The Commissioners have been advised by the Bureau of the Budget that this report is in accord with the program of the President. Sincerely yours,

WALTER N. TOBRINER,

President, Board of Commissioners, District of Columbia.

Hon. ALAN BIBLE,

GOVERNMENT OF THE DISTRICT OF COLUMBIA,

EXECUTIVE OFFICE, Washington, D.C., February 10, 1966.

Chairman, Committee on the District of Columbia,
U.S. Senate, Washington, D.C.

DEAR SENATOR BIBLE: The Commissioners of the District of Columbia have for report S. 1612, 89th Congress, a bill to establish a Board of Higher Education to plan, establish, organize, and operate a public community college and a public college of arts and sciences in the District of Columbia, and for other purposes. This bill was proposed by the President (House Doc. 123). As its title indicates, the purpose of the bill is to provide for the establishment in the District of Columbia of a public community college and a public college of arts and sciences. The first section of the bill gives the legislation the title "District of Columbia Public Higher Education Act of 1965” (presumably to be changed to “1966”). Section 2 contains definitions.

Section 3 establishes the Board of Higher Education, provides for appointment of its members by the Commissioners, the members' terms, the Commissioners' removal power and appointment by the Commissioners of a nominating committee. The section also provides that members of the Board shall serve without compensation and that they shall not be personally liable in damages for Board actions.

Section 4 vests the Board of Higher Education with powers and duties, including the developing of plans and the establishment, organization, and operation of the public college of arts and sciences and public community college, the establishing of policy, standards, and requirements governing admissions, programs, graduation, and administration of the colleges, employment of personnel, establishment of tuition and fees, transmittal of estimates of appropria

tions, and submission of recommendations concerning legislation affecting the colleges. The section also provides for acceptance of services and money for the colleges, with the Commissioners' approval, the making of rules and regulations to achieve the purposes of the bill, and assumption by the Board of control of the District of Columbia Teachers College.

Section 5 directs the Commissioners and the Board of Education to furnish to the Board of Higher Education such space, facilities, records, information, services, personnel and offices, as may be available.

Section 6 provides that obligations and disbursements for the purposes of this legislation shall be incurred, made, and accounted for in the same manner as other obligations and disbursements for the District of Columbia and under the direction and control of the Commissioners.

Section 7 contains conforming amendments of existing law.

Section 8 authorizes appropriations to carry out the purposes of the bill.

As the President's message to the Congress states, this legislation was proposed on the recommendation of his distinguished Committee on Public Higher Education in the District of Columbia which, after study of the availability of higher education in the District, submitted proposals in its report which have been incorporated in this bill.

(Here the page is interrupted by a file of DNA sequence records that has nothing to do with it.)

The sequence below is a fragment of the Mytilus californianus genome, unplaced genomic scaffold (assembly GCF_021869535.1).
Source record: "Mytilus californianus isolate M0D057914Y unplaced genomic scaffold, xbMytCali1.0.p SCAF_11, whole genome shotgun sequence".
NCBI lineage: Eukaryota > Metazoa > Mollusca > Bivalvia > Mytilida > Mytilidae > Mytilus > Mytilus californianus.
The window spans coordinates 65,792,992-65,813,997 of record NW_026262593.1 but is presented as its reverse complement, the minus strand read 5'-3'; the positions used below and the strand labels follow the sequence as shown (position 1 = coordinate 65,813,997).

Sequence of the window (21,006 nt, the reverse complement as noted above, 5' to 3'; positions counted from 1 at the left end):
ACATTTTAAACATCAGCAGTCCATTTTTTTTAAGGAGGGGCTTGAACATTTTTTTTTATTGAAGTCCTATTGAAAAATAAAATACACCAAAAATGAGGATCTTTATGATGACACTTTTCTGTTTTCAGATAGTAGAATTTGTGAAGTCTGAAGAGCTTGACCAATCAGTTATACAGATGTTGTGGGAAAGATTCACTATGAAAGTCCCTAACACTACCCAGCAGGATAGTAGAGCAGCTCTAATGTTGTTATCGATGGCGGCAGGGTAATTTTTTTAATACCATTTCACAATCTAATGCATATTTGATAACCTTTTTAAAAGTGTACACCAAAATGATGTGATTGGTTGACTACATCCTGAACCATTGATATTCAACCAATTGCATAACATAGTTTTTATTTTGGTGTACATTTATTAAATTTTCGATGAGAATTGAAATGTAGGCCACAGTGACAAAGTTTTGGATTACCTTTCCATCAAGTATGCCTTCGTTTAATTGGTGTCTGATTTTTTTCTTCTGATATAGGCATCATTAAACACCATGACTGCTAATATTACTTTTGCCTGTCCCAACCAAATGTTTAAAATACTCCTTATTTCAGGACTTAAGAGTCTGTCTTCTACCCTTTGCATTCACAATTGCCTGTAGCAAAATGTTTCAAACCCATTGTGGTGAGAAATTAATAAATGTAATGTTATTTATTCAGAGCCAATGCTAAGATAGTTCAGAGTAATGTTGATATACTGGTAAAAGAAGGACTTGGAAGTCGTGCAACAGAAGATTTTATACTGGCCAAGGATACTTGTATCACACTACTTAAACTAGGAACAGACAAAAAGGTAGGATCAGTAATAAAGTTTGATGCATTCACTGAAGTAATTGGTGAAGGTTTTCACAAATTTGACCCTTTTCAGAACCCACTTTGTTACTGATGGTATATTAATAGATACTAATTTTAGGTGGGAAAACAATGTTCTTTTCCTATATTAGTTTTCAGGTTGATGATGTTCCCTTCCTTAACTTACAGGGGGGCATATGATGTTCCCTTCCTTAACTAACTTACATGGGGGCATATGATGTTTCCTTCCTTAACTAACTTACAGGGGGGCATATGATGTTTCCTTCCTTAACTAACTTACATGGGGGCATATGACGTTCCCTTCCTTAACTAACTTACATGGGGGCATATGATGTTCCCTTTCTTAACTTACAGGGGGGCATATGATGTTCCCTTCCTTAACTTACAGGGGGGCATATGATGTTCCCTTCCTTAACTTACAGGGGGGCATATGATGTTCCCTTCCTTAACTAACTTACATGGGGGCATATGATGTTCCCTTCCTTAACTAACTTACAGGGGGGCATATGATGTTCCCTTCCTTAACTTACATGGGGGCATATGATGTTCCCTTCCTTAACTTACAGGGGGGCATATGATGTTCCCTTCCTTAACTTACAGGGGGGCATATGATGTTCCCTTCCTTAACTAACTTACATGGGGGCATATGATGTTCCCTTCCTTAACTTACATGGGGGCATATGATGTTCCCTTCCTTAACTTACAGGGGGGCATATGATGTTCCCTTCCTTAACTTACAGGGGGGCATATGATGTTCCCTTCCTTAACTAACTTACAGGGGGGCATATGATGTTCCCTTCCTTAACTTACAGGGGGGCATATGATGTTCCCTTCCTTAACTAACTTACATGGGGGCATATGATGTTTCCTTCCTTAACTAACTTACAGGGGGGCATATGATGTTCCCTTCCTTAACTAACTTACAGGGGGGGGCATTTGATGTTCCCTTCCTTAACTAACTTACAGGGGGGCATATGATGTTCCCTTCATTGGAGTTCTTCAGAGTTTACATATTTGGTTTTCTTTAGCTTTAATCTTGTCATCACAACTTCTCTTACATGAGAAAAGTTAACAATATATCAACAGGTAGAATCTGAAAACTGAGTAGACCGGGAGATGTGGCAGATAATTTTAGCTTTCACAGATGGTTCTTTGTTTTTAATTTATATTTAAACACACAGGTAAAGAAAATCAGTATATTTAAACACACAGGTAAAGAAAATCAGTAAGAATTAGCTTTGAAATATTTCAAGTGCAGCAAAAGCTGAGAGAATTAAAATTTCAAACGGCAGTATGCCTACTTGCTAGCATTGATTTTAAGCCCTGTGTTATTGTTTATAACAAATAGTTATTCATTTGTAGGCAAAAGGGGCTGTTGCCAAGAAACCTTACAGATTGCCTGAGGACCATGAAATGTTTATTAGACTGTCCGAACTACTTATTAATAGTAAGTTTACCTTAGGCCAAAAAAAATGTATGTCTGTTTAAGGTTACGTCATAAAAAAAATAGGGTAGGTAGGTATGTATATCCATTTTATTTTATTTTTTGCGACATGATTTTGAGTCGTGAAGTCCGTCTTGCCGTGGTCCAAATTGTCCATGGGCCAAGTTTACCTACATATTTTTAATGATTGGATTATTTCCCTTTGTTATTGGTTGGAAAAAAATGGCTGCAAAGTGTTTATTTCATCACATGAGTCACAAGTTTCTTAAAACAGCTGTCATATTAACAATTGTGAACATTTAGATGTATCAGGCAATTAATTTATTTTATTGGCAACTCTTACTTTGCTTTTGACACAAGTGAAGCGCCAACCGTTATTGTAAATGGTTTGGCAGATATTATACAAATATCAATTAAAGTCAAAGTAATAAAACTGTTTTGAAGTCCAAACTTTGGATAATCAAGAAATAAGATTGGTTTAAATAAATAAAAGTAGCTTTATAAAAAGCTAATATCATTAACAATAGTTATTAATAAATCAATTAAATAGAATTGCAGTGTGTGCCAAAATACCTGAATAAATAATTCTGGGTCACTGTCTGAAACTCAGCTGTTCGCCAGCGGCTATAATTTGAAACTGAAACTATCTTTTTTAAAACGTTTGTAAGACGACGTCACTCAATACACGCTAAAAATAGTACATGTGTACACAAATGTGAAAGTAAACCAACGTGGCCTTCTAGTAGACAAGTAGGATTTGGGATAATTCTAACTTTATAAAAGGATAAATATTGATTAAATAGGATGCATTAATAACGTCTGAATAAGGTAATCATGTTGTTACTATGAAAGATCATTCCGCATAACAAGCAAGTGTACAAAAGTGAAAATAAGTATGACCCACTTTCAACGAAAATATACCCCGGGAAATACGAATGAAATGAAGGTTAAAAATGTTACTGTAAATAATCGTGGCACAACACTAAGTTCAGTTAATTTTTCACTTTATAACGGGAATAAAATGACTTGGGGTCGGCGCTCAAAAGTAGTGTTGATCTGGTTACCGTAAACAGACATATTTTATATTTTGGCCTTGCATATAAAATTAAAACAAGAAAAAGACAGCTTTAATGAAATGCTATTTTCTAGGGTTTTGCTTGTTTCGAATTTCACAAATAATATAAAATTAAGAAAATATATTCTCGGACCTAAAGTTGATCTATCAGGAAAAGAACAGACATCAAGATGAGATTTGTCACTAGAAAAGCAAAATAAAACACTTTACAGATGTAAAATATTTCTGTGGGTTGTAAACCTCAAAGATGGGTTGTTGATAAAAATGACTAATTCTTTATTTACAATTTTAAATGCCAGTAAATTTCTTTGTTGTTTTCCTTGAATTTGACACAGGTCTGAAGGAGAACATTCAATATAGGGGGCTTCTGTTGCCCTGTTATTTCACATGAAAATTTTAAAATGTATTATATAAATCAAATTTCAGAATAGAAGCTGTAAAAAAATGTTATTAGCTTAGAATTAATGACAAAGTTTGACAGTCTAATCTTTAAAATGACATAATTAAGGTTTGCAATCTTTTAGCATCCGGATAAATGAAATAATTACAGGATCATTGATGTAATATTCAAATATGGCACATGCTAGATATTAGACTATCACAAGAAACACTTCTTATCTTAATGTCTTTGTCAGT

The Commissioners concur in the conclusions of the Presidential report concerning the need for a public community college and a public college of arts and sciences in the District of Columbia and believe that the provisions of the bill will meet these needs. Therefore, they strongly urge the enactment of the bill. The Commissioners have been advised by the Bureau of the Budget that there would be no objection to the submission of this report to the Congress and that enactment of the bill would be in accord with the program of the President. Sincerely yours,

WALTER N. TOBRINER,

President, Board of Commissioners, District of Columbia.

Mr. CHESTER H. SMITH,

BOARD OF EDUCATION OF THE DISTRICT OF COLUMBIA,

Washington, D.C., February 18, 1965.

Staff Director, Committee on the District of Columbia,
U.S. Senate, Washington, D.C.

DEAR MR. SMITH: As President of the Board of Education of the District of Columbia, I wish to state the the Board heartily endorses S. 293, a bill pending before the Committee on the District of Columbia. This act cited as the "District of Columbia Public Higher Education Act" authorizes the establishment of a public community college and a public college of arts and sciences in the District of Columbia.

This bill is meritorious and desirable for the following reasons:

1. It provides the city of Washington with a 4-year program in the arts and sciences including but not limited to courses in teacher education which is acceptable for a bachelor's degree, a master's degree with additional program of study, or courses on an individual noncredit basis for those desiring to further their education without seeking a degree. This is a new and vital program which is badly needed in our city.

2. Further it provides for a public community college to provide a 2-year program which is acceptable for full credit toward a bachelor's degree or a degree of associate in arts. This, too, is a landmark in our educational system which we have desired for a long while. It fills a gap which will be highly beneficial for many of our citizens who wish to further their education but are not ready, at the time, to pursue a 4-year program of studies. The Board of Education of the District of Columbia unanimously approves of this bill and hopes that it will be enacted into law at the earliest possible date. Sincerely yours,

WESLEY S. WILLIAMS, President, Board of Education.

A Report

to the PRESIDENT

JUNE 1964

Public Higher Education
in the

District of Columbia

15

« PreviousContinue »